Back to Pizza School - Chicago-Style Pizza 101 - An Intro to Deep Dish
This time around we're going to step out of our kitchens to look at a type of pizza we don't mess with here at Streets of New York – it's just not our style! The feud between New York style and Chicago style pizza has been a long one, and while it's clear what side of the battlefield we're on – there's still a lot to enjoy about Chicago style pizza. Heck, it is still pizza after all!
Chicago Style Pizza
When people think Chicago-style pizza, they're thinking deep-dish, but it's not the only style local to the Windy City. Let's dig deep and talk about a couple of different styles of pizzas that make up this tradition. We're talking about deep dish, stuffed, and thin-crust pizza.
Like most other food traditions there's few hard, documented truths when it comes to the origins of foods. Some say the deep dish was invented at Pizzeria Uno in 1943. Others say Rosati's Authentic Chicago Pizza has had it on the menu since 1926. Whatever the truth is, deep dish came about in the early 20th century in Chicago and became a local mainstay ever since!
Deep-dish pizza is defined by its deep crust, creating a thick pizza that really puts the pie in pizza pie! They are baked in a round, steel pan or an iron skillet rather than a traditional pizza pan. The pan is oiled to make for easy removal and for a nice crisp effect on the crust. While the pizza itself is quite thick, the crust is usually of a thin to medium thickness.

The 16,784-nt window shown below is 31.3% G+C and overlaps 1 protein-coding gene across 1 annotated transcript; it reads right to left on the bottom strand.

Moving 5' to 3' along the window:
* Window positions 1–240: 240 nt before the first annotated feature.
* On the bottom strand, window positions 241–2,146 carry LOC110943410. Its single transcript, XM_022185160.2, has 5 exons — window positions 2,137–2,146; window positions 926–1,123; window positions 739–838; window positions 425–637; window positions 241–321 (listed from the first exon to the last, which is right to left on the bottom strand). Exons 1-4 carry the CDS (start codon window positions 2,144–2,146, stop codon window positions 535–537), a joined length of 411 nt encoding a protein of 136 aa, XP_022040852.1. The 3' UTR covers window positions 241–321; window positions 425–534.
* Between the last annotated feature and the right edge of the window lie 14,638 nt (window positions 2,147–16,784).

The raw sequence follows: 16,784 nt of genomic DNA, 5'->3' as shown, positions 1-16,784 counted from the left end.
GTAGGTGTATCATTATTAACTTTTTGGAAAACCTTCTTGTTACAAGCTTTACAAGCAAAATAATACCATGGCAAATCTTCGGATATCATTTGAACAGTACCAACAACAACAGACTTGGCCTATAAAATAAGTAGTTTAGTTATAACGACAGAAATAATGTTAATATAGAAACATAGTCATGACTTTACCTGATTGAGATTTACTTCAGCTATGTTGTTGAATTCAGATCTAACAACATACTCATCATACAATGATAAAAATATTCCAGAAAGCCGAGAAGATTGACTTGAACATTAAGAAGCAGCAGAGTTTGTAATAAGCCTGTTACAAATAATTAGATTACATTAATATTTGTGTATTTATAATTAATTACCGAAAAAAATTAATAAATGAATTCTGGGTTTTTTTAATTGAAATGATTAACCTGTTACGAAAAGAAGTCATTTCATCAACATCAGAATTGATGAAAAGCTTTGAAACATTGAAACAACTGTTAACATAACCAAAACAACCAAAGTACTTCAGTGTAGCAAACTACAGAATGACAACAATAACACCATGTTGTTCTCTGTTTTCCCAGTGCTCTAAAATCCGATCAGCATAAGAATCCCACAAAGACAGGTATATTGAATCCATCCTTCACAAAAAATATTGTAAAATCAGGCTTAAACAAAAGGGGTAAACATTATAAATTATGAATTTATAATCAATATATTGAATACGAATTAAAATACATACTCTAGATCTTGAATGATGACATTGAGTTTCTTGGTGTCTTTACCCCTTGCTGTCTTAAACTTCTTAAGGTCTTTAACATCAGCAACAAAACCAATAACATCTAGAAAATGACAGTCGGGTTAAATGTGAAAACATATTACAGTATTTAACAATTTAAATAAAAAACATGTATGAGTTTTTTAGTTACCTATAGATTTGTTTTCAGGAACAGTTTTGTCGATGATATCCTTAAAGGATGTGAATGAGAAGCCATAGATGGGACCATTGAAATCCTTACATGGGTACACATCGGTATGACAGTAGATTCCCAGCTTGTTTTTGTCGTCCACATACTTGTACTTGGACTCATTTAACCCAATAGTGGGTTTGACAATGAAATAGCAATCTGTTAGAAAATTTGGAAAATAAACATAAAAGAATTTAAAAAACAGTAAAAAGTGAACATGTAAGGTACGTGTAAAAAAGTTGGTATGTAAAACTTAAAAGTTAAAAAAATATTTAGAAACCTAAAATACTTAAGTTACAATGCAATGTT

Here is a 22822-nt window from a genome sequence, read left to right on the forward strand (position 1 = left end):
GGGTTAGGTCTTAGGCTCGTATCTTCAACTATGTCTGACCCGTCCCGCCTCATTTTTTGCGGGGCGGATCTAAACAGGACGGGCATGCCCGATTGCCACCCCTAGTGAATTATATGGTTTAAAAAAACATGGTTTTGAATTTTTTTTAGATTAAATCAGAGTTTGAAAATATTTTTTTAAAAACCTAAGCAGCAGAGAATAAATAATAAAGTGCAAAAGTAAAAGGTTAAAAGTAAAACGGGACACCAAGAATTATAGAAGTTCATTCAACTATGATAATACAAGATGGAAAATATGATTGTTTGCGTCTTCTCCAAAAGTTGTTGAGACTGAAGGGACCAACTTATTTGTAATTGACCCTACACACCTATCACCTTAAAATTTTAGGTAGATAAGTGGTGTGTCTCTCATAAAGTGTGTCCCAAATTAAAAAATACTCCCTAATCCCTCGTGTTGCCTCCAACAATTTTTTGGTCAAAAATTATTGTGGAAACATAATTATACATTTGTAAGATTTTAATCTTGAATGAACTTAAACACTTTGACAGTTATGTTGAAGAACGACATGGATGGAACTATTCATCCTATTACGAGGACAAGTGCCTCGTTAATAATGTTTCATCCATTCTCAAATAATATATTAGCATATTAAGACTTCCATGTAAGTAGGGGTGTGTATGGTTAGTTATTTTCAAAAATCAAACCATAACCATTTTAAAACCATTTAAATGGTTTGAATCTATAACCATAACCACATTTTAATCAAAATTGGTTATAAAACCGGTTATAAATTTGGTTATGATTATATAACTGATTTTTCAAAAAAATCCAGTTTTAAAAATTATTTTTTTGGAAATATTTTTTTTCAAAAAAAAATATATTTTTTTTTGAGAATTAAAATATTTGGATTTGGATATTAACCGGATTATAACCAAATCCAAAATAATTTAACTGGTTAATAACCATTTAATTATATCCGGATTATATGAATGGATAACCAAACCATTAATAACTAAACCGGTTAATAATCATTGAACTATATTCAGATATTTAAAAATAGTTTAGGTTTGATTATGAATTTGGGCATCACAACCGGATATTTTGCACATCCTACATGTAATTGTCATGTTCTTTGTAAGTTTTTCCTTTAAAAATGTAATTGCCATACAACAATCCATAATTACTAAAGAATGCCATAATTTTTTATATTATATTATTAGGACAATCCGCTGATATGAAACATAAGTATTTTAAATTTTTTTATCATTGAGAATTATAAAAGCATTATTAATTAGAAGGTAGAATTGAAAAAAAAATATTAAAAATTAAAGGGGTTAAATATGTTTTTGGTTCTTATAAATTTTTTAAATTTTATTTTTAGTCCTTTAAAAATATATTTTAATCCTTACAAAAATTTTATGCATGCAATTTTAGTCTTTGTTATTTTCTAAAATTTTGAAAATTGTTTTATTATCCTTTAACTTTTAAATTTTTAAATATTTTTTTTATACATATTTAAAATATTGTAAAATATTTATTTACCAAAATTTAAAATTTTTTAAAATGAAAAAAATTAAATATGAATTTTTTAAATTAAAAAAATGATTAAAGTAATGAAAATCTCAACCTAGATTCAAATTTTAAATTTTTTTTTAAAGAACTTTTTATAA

The dough itself may be made of a few new ingredients as well. In addition to the standard flour, cornmeal or semolina (or even just food coloring) is added to give the crust a distinct yellowish color. With the crust forming a big dish (hence the name) you can then fill the pizza with layers of toppings. This of course will require a longer baking time which can mess with how the toppings cook. The cheese for instance might burn
The thick layer of toppings used in deep-dish pizza requires a longer baking time (typically 30-45 minutes), which could burn cheese or other toppings if they were used as the top layer of the pizza. Because of this, toppings are usually assembled in reverse order. The crust is covered with cheese, then meats like pepperoni or sausage, then the veggies, and sauce on top. Extra parmesan might be sprinkled on top, might not that's upt to taste!
Stuffed pizza is a new take on the deep dish craze! Deeper than a deep dish and with a top layer of tough, the stuffed pizza is almost like one giant pizza sized calzone - sort of. You start with a deep dish pizza as usual. Then an additional layer of dough is pressed on top, sealing the sides. Afterwards tomato sauce may be spread on top of this layer, but not always! The pizza is then baked and you have a stuffed pizza!
Thin Crust Pizza
Now we know what you're thinking, everyone has thin crust! And while that's absolutely true, there's a style of thin crust found throughout the Midwest that is worth mentioning. Specifically the approach here is to have a thin, firm crust with a noticeable crunch. It's then typically cut into squares instead of slices. This is called "party cut" or "tavern-style".
Now, pizza's pizza no matter how you slice it. While here at Streets of New York we rep the New York-style pie as best, if you prefer Chicago style, we can't argue it has its own charms to be sure! But have you had a real New York slice? Why don't you come into your local neighborhood Streets location and grab a slice and a beer and see how it suits you!